The Telegraph Book of Readers' Letters from the Great War (8 page)

BOOK: The Telegraph Book of Readers' Letters from the Great War
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Yours faithfully,



SIR – I feel sure if owners of motor cars realised the urgent need of motor ambulances to convey the wounded from the field of battle to the various hospitals there would be many more offers than have recently been made.

The fact that wounded men have succumbed to their injuries, and that transport by train is painfully slow owing to delays
at sidings and other circumstances, should, I think, call for a special effort on the part of all who wish to relieve suffering.

I have recently had occasion personally to observe at Sézanne and other stations in France the misery of our soldiers in the trains. I have spoken to wounded men lying on the floor of vans, condemned to one painful position during many weary hours of jolting. Such trains take from ten to twenty hours to do a journey which by motor car would be done in two or three hours. Surely with our many relief funds and charities this should be the paramount charity to engage our attention.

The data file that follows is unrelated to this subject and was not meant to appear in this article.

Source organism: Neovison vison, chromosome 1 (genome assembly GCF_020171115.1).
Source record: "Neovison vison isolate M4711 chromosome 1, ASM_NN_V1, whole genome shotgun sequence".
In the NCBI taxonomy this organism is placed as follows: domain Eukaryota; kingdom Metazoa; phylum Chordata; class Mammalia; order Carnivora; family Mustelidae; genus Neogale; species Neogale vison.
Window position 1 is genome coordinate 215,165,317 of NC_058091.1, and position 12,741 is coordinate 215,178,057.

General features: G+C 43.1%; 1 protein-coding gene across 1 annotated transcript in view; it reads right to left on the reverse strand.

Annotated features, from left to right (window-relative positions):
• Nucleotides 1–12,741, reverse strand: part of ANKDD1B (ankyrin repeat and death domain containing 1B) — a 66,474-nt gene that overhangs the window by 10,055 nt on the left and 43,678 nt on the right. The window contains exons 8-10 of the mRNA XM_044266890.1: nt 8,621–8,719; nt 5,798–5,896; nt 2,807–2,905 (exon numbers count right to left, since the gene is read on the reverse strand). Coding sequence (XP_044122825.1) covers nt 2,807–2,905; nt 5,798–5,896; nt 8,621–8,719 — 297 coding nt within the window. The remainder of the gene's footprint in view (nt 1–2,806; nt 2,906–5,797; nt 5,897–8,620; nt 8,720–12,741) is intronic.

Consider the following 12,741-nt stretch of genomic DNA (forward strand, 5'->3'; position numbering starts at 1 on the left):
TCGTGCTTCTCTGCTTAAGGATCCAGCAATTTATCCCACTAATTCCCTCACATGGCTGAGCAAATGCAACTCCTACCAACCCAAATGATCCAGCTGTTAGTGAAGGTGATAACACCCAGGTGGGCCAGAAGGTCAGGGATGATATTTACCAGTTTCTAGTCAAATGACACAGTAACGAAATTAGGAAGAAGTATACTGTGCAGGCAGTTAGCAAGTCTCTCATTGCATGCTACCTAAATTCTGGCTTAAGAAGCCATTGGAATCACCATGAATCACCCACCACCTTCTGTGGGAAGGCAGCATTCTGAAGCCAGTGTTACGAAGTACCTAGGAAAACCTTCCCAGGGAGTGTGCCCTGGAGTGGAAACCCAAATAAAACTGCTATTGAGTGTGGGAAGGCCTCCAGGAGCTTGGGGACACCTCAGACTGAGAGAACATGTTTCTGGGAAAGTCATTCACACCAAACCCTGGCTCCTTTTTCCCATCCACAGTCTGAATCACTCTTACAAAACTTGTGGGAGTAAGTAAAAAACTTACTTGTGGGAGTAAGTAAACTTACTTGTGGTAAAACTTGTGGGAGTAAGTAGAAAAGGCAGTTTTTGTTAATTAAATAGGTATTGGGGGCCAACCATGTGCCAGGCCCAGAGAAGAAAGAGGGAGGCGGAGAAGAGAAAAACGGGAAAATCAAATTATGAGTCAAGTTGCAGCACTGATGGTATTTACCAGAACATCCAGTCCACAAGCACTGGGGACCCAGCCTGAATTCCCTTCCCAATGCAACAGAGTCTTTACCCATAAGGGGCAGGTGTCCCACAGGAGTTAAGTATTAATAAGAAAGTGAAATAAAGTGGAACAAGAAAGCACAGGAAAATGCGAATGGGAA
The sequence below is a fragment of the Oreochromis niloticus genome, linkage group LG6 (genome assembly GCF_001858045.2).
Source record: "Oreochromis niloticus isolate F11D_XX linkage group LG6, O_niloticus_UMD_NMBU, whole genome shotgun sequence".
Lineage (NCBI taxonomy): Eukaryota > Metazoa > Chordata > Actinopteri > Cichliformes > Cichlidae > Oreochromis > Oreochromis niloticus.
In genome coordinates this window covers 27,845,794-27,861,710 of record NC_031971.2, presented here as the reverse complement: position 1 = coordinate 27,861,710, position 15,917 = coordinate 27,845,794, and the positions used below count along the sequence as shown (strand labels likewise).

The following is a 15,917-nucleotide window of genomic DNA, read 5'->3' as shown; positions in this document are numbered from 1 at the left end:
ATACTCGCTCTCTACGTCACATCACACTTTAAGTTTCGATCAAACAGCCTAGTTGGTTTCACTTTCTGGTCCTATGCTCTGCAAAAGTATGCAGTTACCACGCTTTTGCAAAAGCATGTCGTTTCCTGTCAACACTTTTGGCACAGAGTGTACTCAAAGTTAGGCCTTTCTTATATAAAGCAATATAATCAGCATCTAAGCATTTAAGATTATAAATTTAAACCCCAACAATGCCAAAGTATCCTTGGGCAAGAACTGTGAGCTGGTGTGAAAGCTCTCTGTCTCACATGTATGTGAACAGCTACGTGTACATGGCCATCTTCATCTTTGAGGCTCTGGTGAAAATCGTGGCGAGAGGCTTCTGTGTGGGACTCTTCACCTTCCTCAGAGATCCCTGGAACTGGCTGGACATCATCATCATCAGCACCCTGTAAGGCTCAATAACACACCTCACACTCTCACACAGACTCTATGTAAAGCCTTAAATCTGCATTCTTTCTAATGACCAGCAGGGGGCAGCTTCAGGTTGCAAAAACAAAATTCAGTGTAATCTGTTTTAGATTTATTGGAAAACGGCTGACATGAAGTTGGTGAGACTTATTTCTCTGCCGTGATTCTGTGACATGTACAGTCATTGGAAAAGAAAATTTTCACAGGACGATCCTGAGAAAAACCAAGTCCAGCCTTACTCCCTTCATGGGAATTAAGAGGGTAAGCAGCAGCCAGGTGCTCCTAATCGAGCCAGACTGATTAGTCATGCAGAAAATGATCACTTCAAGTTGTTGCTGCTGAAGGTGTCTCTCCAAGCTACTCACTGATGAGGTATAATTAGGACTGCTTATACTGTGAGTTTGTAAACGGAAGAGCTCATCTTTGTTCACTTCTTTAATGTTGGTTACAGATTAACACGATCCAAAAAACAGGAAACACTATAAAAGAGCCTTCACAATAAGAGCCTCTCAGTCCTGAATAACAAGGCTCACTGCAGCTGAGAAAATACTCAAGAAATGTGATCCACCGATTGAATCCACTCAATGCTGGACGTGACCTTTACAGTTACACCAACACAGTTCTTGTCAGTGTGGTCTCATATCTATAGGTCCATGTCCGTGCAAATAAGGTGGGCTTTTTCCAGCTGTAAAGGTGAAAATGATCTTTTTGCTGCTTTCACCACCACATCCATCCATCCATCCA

Yours faithfully,

Nora Logan
170 Piccadilly, W.


SIR – I see that Major W.B. Fry, RAMC, who is well known to us in Woolwich, together with a number of other doctors, was taken prisoner by the Germans on 23 August.

Our Woolwich medical officer of health, Dr Sidney Davies, who was on holiday at the outbreak of the war, is still detained in Germany.

Should there not be at once a prompt exchange, or better still a prompt liberation of doctors, so that they may at once attend to their duties under the most favourable conditions?

Faithfully yours,

C.H. Grinling
17 Rectory Place, Woolwich, S.E.

13 October 1914


Lady French's Appeal

SIR – I have been requested by the authorities at the War Office to collect 250,000 mufflers as quickly as possible for the use of our troops at the front. I shall, therefore, be most grateful for contributions either in money or kind towards the fulfilment of this object.

The mufflers should be two and a half yards long by twelve inches wide, with no fringes (but other sizes would be accepted), and the colour of the wool should be khaki or grey.

Parcels containing mufflers, if sent by post, should be addressed to me at the Manor House, Waltham Cross, Herts, but, if sent by rail, should be forwarded to Enfield Station (GNR).

I am continuing to keep open my fund for the supply of socks and shirts, contributions to which should be sent to the depot at 54 Beauchamp Place, S.W. I would venture to request contributors to either scheme to be so kind as to mark their goods ‘carriage paid', as in many instances railway charges have had to be paid twice over.

Might I add that I have now ninety women working for me, both at Messrs Harrods and also in a room kindly lent me by Messrs Tudor? These women would otherwise be out of work owing to the war, and I am naturally anxious to obtain sufficient funds to enable me to keep them employed throughout the winter.

Yours faithfully,

Eleonora French

The Manor House, Waltham Cross, Herts